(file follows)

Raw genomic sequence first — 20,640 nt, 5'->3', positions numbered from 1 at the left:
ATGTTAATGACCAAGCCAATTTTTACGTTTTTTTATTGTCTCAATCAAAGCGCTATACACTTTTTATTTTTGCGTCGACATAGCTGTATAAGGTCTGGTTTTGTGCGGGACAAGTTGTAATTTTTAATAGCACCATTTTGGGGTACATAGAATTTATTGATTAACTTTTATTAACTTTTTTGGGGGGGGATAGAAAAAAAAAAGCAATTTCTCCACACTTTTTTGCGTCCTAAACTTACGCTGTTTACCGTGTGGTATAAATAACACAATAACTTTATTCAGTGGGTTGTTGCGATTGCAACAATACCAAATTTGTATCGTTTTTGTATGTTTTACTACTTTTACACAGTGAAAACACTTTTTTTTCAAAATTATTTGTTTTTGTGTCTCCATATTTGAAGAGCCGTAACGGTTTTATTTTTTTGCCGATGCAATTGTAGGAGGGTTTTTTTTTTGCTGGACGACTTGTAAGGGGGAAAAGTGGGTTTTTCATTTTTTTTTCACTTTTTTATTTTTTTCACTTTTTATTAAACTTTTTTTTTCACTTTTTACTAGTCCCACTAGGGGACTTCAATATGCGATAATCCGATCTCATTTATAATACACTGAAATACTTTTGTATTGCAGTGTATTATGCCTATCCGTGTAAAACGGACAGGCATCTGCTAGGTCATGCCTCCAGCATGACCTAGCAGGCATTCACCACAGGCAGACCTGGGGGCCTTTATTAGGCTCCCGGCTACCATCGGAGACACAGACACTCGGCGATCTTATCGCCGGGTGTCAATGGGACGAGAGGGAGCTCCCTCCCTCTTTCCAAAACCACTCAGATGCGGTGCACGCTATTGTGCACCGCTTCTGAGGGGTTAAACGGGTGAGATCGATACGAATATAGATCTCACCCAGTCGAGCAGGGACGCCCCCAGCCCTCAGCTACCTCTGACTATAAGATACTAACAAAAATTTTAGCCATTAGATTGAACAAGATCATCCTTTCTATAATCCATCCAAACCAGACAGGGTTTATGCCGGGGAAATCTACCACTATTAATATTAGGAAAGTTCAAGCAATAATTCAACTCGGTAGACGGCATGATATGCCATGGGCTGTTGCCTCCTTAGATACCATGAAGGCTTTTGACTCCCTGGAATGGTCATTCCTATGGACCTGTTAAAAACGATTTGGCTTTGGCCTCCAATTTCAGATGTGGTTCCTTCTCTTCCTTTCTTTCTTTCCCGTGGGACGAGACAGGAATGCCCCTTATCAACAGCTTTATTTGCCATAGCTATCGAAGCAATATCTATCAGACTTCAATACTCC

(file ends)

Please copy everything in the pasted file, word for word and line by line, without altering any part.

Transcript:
Raw genomic sequence first — 20,640 nt, 5'->3', positions numbered from 1 at the left:
ATGTTAATGACCAAGCCAATTTTTACGTTTTTTTATTGTCTCAATCAAAGCGCTATACACTTTTTATTTTTGCGTCGACATAGCTGTATAAGGTCTGGTTTTGTGCGGGACAAGTTGTAATTTTTAATAGCACCATTTTGGGGTACATAGAATTTATTGATTAACTTTTATTAACTTTTTTGGGGGGGGATAGAAAAAAAAAAGCAATTTCTCCACACTTTTTTGCGTCCTAAACTTACGCTGTTTACCGTGTGGTATAAATAACACAATAACTTTATTCAGTGGGTTGTTGCGATTGCAACAATACCAAATTTGTATCGTTTTTGTATGTTTTACTACTTTTACACAGTGAAAACACTTTTTTTTCAAAATTATTTGTTTTTGTGTCTCCATATTTGAAGAGCCGTAACGGTTTTATTTTTTTGCCGATGCAATTGTAGGAGGGTTTTTTTTTTGCTGGACGACTTGTAAGGGGGAAAAGTGGGTTTTTCATTTTTTTTTCACTTTTTTATTTTTTTCACTTTTTATTAAACTTTTTTTTTCACTTTTTACTAGTCCCACTAGGGGACTTCAATATGCGATAATCCGATCTCATTTATAATACACTGAAATACTTTTGTATTGCAGTGTATTATGCCTATCCGTGTAAAACGGACAGGCATCTGCTAGGTCATGCCTCCAGCATGACCTAGCAGGCATTCACCACAGGCAGACCTGGGGGCCTTTATTAGGCTCCCGGCTACCATCGGAGACACAGACACTCGGCGATCTTATCGCCGGGTGTCAATGGGACGAGAGGGAGCTCCCTCCCTCTTTCCAAAACCACTCAGATGCGGTGCACGCTATTGTGCACCGCTTCTGAGGGGTTAAACGGGTGAGATCGATACGAATATAGATCTCACCCAGTCGAGCAGGGACGCCCCCAGCCCTCAGCTACCTCTGACTATAAGATACTAACAAAAATTTTAGCCATTAGATTGAACAAGATCATCCTTTCTATAATCCATCCAAACCAGACAGGGTTTATGCCGGGGAAATCTACCACTATTAATATTAGGAAAGTTCAAGCAATAATTCAACTCGGTAGACGGCATGATATGCCATGGGCTGTTGCCTCCTTAGATACCATGAAGGCTTTTGACTCCCTGGAATGGTCATTCCTATGGACCTGTTAAAAACGATTTGGCTTTGGCCTCCAATTTCAGATGTGGTTCCTTCTCTTCCTTTCTTTCTTTCCCGTGGGACGAGACAGGAATGCCCCTTATCAACAGCTTTATTTGCCATAGCTATCGAAGCAATATCTATCAGACTTCAATACTCC